Australia

Where the major parties stand on education

Education is a key vote decider for many Australians. Source: AAP

SBS News looks at what the parties are promising on education.

Graphic
SBS News

Often an area of bipartisanship, there are some major points of difference between the Coalition and Labor's education policy platforms.

"Education is the first defence of the nation," Treasurer Josh Frydenberg said in his April budget, widely seen as the governments's unofficial campaign launch.

'It is critical to our prosperity, harmony and advancement as a country," Mr Frydenberg said.

Prime Minister Scott Morrison and students from Galilee Catholic Primary School.
Prime Minister Scott Morrison and students from Galilee Catholic Primary School.
AAP

He went on to announce $453 million to extend the 15 hours a week of free preschool for four-year-olds until the end of 2020.

Plus, every electorate is set to receive $200,000 to "support priority projects in local schools that benefit students and their communities".  

And there was a big focus on vocational skills, with Mr Frydenberg announcing $200 million would be used to create 80,000 new apprenticeships.

Since then, the Coalition has been trumpeting its school funding agreements which it claims "invests an additional $37 billion in schools over the next decade".

"This increases average funding per student by 62 per cent over a decade," party material says.

And the Coalition has made a point of committing to the National Schools Chaplaincy program "on a permanent basis", with a new anti-bullying focus.

University students hold a protest.
University students hold a protest.
AAP

At a tertiary level, there is a two-year freeze on funding for Commonwealth supported places at universities but the government claims it is still providing "a record $17.7 billion" in the sector.

"[And] we are also ensuring that all publicly funded university research is in the public interest," Coalition material says.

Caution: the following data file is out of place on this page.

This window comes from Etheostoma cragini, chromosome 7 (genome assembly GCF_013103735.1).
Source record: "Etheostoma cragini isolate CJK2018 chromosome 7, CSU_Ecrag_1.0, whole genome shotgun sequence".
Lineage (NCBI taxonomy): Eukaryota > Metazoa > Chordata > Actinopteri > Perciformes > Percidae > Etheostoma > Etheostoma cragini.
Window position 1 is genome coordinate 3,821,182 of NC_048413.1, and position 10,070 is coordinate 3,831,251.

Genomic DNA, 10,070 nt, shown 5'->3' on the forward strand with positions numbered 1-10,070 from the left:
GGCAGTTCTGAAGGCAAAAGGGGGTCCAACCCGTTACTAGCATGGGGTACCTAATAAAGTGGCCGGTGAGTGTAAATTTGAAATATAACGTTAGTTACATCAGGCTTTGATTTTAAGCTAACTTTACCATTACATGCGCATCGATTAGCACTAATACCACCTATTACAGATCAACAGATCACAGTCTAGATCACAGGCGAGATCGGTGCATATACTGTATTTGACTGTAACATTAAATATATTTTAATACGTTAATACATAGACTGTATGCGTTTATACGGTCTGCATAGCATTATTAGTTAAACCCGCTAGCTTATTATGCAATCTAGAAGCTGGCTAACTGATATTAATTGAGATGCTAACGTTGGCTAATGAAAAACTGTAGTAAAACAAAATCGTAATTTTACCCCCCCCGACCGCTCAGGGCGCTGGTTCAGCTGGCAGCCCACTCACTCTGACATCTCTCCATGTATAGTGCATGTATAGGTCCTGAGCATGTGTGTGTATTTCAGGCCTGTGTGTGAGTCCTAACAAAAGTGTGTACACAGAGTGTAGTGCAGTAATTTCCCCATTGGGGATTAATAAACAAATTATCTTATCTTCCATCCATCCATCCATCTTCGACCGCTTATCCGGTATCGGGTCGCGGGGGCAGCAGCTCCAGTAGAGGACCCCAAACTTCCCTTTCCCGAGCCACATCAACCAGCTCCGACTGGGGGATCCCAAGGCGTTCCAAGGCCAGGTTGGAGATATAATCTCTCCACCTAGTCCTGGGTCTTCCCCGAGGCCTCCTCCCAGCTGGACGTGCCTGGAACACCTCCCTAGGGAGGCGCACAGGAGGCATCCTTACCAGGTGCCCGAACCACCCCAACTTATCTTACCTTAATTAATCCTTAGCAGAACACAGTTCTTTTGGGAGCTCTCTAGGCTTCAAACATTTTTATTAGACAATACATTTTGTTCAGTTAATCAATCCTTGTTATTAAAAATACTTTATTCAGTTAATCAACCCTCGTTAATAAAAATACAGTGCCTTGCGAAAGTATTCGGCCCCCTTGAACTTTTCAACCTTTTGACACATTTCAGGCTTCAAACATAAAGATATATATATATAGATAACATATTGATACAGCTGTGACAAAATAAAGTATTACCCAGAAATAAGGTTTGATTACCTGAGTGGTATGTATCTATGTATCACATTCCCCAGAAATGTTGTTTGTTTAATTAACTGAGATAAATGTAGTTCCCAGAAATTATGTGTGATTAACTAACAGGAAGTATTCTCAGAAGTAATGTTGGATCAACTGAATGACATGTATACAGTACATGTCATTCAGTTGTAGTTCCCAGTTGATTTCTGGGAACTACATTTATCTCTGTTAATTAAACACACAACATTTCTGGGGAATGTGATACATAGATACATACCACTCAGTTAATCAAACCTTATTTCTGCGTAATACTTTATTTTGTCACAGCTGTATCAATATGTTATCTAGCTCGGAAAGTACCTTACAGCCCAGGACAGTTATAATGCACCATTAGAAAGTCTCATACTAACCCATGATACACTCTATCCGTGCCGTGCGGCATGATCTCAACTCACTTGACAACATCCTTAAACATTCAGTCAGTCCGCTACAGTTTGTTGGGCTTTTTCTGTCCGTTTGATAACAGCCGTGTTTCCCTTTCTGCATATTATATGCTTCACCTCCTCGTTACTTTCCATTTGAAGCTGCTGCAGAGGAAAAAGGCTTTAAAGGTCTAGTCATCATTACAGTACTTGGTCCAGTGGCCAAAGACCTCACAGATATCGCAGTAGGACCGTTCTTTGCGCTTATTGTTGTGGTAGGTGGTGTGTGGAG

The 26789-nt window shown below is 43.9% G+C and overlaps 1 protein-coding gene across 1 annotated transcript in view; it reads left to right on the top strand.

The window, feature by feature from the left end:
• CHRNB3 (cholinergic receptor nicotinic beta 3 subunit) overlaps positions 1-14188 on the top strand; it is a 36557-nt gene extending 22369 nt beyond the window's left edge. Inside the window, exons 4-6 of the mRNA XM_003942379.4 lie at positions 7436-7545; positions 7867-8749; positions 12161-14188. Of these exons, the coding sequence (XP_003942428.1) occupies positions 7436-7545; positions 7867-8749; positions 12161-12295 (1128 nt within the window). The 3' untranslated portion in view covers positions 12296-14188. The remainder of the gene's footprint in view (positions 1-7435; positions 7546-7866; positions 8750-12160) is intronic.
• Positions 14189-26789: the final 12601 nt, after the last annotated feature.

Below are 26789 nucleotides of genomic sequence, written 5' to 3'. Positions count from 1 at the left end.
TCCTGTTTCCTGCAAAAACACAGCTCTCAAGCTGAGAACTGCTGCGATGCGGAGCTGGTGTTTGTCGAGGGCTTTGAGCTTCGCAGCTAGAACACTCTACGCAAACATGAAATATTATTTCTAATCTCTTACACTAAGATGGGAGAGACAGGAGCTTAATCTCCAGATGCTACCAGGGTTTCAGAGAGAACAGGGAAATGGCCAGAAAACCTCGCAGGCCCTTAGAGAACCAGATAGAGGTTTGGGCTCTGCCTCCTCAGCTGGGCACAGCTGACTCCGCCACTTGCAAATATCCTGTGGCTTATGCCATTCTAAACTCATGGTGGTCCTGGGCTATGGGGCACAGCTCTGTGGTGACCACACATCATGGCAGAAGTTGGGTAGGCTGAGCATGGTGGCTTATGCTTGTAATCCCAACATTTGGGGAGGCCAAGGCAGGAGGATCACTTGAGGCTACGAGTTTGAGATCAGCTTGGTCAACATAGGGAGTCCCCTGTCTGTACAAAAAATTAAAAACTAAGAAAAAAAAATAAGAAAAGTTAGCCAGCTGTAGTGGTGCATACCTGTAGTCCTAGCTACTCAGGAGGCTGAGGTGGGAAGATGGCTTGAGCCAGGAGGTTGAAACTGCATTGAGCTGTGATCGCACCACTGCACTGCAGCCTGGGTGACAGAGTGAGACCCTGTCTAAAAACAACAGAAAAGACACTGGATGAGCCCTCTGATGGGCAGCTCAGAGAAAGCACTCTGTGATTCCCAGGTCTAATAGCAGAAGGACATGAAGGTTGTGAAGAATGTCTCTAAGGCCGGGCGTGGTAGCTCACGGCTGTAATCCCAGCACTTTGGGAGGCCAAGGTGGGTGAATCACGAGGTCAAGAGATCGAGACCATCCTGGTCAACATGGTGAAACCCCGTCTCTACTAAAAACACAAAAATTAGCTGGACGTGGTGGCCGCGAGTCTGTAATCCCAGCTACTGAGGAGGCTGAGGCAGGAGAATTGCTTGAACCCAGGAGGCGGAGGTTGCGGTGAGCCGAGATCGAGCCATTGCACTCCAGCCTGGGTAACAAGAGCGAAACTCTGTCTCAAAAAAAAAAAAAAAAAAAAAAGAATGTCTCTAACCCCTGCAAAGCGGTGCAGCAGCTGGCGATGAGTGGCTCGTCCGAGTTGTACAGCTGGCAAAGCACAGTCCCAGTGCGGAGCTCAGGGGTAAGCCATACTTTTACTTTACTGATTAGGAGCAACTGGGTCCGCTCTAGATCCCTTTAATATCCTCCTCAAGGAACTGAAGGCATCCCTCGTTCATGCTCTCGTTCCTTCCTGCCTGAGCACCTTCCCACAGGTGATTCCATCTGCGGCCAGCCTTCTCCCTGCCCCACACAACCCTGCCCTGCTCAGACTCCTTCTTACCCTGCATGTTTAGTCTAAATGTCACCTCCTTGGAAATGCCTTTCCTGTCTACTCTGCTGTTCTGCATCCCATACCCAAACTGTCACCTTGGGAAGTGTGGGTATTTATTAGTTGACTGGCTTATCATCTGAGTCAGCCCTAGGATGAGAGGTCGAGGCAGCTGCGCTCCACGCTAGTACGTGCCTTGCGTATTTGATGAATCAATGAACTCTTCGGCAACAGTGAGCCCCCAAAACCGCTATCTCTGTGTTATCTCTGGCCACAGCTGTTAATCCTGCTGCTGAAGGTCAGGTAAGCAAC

"Taxpayer support for universities should always provide a return for taxpayers – both students and their families, and the broader community, who benefit from the world class research undertaken in Australian universities."

Bill Shorten and Tanya Plibersek talk to students in Melbourne.
Bill Shorten and Tanya Plibersek talk to students in Melbourne.
AAP

Meanwhile, Labor's proposed changes to the tax code means the party has money to burn. And it plans to spend several billion dollars of this on education.

At a cost of $1.7 billion, the party will extend the 15 hours per week of subsidised early childhood education to both three and four-year-olds.

In one of its biggest funding announcements, Labor will match the Coalition's Gonski 2.0 schools funding, then spend an additional $14 billion on public schools.

Opposition leader Bill Shorten said the promise will fund more than 13,000 extra teachers or 23,000 teacher's aides, in "the biggest investment in public schools in Australian history".

"Public schools teach two in three of all school students, and the overwhelming majority of Australia's neediest children," Mr Shorten said.

Students in Brisbane.
Students in Brisbane.
AAP

Labor also plans to spend $32 million to tackle what it calls the "stagnation" of Asian language-learning in schools.

"It's disturbing to think that fewer Australian students are studying an Asian language now than there were just a few years ago and there are fewer now than there were decades ago," shadow education minister Tanya Plibersek told SBS News after the announcement.

And the party has committed $300 million to "deliver individualised learning for students with a disability".

Labor also has big spending plans at a tertiary level. There's the $300 million University Future Fund for new university research and teaching buildings and $174 million to "boost opportunities for uni study in communities where graduation rates are low".

And Opposition Leader Bill Shorten said he will reverse the freeze on Commonwealth grants to universities.

Labor has promised a $1 billion investment into the TAFE sector and encouraging the uptake of apprenticeships.

The Greens have even more ambitious ideas around education, the centrepiece of which is free university and TAFE for all Australians.

"It's time to end the debt sentence. Young people are graduating from university and TAFE with crushing debts that take almost a decade to pay off," Greens education spokesperson Mehreen Faruqi said.

"We have universal primary and secondary education. Free public higher education is the missing piece of the puzzle."

Additionally, it would inject an extra 10 per cent into university funding "to better support students, teachers and staff".

The party also wants to invest $20.5 billion in additional funds to public schools over the next ten years.

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